Are You Losing Sleep About Breast Cancer?


Occasionally, incorrect and misleading representations of sleep needs, as if linked absolutely to increased breast cancer risk, have been posted on the internet, producing unnecessary worry about sleep patterns. One report suggested that an inverse association between sleep duration and breast cancer risk could seriously threaten risk of this diagnosis. In that particular post it was stated that 8 continuous hours of sleep, or more, every night would be essential to avoiding a breast cancer. Yet this statement is scientifically countered by solid research such as the systematic review published in 2017 that concluded, “Compared to women with the reference number of sleep hours, women with a longer sleep duration might have an increased risk of breast cancer, especially estrogen receptor-positive breast cancer.” (Biomed Res Int. 2017). Let me add that if the 8-hour imperative were accurate, every woman with small children who awaken in the middle of night would be seriously at risk for breast cancer.
A big concern that results from suggesting that longer durations of unbroken sleep are a necessary preventative measure is that many women who are extremely conscientious about any and all preventative measures for diminishing risk of diseases such as breast cancer, based on these mistaken recommendations might lie in bed awake, worrying and fretting that their sleep is dangerously inadequate Too often they might believe that a continuous, uninterrupted 8 hours is a sleep imperative.

In addition to the above systematic review is the following finding: as we age to 65 and older, needing to sleep routinely more 8 1/2 hours regularly might be attributed by sleep experts to ill health. (Perhaps increased sleep needs are not unusual, however, for anyone receiving radiation therapy, recently recovering from surgery or other taxing treatments.) Moreover, awake and worrying about insufficient sleep – even though routinely experiencing 7-hour total sleep and awakening without difficulty, meaning, refreshed and ready to start their day – might actually reduce sleep. That is, lying in bed concerned because about lying in bed awake can easily result in the release of catecholamines, such as adrenaline, and glucocorticoids, such as cortisol, which can prevent sleep. These stirred-up stress hormones in the late night hours can also interfere with normal melatonin, producing hyper-arousal with faster brain wave patterns, definitely counterproductive to sleep.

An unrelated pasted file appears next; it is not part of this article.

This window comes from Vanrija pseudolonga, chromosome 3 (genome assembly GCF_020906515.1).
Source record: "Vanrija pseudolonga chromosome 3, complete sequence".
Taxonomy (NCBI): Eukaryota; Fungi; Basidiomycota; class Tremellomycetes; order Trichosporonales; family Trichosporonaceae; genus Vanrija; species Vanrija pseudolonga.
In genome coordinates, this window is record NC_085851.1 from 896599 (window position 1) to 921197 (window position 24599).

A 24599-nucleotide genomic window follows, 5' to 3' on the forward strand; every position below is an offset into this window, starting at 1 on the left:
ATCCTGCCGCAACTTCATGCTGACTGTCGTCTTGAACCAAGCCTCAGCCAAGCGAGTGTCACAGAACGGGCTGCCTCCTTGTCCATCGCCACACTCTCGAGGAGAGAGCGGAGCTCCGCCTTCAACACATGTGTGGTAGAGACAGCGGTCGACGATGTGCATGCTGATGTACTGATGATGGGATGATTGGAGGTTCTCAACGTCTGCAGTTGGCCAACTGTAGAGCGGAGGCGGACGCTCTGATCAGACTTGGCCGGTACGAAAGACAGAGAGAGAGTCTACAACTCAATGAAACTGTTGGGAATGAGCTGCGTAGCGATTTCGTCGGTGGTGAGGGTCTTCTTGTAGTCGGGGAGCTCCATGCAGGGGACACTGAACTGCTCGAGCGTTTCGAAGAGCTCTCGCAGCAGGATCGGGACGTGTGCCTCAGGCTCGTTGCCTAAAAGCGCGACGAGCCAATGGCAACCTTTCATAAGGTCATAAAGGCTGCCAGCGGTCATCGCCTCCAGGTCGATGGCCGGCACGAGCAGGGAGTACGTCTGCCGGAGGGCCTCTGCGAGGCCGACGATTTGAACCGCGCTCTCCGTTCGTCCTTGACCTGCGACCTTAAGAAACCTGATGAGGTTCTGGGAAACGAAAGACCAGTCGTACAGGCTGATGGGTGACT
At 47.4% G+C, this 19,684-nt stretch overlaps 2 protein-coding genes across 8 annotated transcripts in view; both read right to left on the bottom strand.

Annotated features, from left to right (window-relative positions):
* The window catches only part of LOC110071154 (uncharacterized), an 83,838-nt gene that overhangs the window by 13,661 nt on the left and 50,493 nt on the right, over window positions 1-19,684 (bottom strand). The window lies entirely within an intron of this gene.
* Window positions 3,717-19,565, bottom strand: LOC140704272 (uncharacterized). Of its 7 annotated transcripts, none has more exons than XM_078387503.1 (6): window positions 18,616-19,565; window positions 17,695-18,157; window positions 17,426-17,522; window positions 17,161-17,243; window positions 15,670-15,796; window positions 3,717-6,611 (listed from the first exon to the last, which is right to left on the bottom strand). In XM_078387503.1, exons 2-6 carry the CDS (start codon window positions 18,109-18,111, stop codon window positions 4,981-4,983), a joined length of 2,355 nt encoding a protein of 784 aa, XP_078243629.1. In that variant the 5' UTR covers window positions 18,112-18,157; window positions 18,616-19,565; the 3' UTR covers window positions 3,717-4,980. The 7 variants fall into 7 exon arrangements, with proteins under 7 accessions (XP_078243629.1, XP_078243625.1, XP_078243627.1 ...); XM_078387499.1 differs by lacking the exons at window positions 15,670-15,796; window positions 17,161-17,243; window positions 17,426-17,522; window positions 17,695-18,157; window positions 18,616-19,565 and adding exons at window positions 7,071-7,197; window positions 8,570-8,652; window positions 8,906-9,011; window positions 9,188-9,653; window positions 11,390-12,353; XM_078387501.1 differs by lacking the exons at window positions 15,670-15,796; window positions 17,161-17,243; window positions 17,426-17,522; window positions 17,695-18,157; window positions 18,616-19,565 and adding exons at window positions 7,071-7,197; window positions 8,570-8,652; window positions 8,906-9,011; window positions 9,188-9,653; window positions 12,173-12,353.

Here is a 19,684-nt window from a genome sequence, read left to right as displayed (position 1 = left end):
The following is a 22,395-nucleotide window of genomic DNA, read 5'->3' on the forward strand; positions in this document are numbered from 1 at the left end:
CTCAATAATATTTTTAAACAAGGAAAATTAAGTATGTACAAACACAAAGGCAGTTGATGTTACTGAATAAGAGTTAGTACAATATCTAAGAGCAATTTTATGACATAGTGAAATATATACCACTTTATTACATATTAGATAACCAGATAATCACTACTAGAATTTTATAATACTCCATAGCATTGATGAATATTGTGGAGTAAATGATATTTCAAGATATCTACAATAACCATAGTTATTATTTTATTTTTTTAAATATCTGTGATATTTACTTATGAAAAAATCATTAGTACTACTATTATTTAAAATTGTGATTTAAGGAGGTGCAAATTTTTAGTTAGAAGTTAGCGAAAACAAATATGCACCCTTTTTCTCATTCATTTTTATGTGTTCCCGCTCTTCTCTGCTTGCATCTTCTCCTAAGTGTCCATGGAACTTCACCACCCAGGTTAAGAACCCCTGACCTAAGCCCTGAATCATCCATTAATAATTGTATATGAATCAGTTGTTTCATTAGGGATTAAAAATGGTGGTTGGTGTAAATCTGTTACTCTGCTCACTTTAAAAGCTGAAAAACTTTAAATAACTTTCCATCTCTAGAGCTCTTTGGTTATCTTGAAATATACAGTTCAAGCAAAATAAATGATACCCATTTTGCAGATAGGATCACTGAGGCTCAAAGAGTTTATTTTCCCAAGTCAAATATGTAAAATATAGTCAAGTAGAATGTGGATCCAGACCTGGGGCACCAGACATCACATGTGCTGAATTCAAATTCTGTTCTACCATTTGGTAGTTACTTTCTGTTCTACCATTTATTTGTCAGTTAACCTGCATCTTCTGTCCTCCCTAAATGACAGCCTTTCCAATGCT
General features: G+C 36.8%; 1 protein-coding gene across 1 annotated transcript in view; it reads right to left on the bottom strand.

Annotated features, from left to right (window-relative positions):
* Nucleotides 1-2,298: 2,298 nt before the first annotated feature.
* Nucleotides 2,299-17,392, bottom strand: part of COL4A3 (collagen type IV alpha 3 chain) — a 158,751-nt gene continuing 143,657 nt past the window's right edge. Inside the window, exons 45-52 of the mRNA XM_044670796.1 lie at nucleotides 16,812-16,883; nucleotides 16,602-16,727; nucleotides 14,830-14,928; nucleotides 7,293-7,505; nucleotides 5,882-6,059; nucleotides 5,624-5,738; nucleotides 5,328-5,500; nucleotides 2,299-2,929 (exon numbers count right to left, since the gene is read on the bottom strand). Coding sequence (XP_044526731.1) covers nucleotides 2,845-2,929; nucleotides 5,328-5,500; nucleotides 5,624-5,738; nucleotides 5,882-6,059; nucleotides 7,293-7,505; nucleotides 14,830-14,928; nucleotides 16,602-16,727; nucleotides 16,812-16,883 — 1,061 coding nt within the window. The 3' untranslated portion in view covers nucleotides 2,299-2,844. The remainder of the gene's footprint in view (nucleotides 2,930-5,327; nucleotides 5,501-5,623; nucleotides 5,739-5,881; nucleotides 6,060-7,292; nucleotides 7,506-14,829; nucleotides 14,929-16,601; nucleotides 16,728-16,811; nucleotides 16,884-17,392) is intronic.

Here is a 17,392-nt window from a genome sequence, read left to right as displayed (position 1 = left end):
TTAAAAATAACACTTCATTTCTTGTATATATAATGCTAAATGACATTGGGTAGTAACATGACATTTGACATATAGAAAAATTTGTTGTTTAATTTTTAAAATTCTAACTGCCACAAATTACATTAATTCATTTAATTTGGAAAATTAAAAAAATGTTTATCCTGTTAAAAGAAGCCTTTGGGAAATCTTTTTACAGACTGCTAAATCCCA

As an important reassurance, we humans are bi-phasic or multi-phasic, meaning we can sleep three hours, perhaps go to the bathroom, return to bed and fall back to sleep within approximately 15 minutes and continue to sleep another four hours. The good news is that this pattern can be fine. In fact, there used to be a cultural norm which was labeled, “First sleep and second sleep,” acknowledging that for many people, two sleep periods per night was a common pattern, and not harmful. Therefore, it seems helpful to return to an earlier blog posted on our Face Book page, which included the sub-heading “Don’t lose sleep over losing sleep,” a message intended to be reassuring, and not just a glib statement.

On this issue of sleep duration, a landmark population study conducted at the University of California, Irvine, found that in the six years of research among adults classified as “healthy” (indicating that they hadn’t just left a hospital stay nor just experienced surgery, which can potentially disrupt circadian rhythms) those who slept on average 7 hours, seemed to be living longer on average than those sleeping 8. There are certainly times when rebuilding after treatment, radiation, or surgery when 8, 8 ½ or 9 hours might feel necessary. Moreover, power naps — brief, less than 40 minutes — may be important for recharging. One reason to keep these shorter naps around 20-30 minutes is that at approximately 45 minutes, we humans enter deep sleep phases 3 and 4, which might disrupt deep sleep later during the night.

None of this is to say that we don’t help individuals with breast cancer and other diagnoses of cancer improve their sleep. We do have a sleep specialist on our whole systems team at the Block Center. Having difficulty awakening in the morning or after sleeping is a sign that you might need help. A system that our staff is trained in called CBT-I (Cognitive Behavioral Therapy for Insomnia) has been found to be very effective for insomnia (if not due to sleep apnea (a significant problem that requires medical attention). Addressing healthy circadian rhythms as well as sleep efficiency is part of every patient’s full initial visit, typically addressed in Biobehavioral sessions, and is available to any who feel their sleep is not sufficient. Please contact us at Block Center for further information at 1-877-41-BLOCK.

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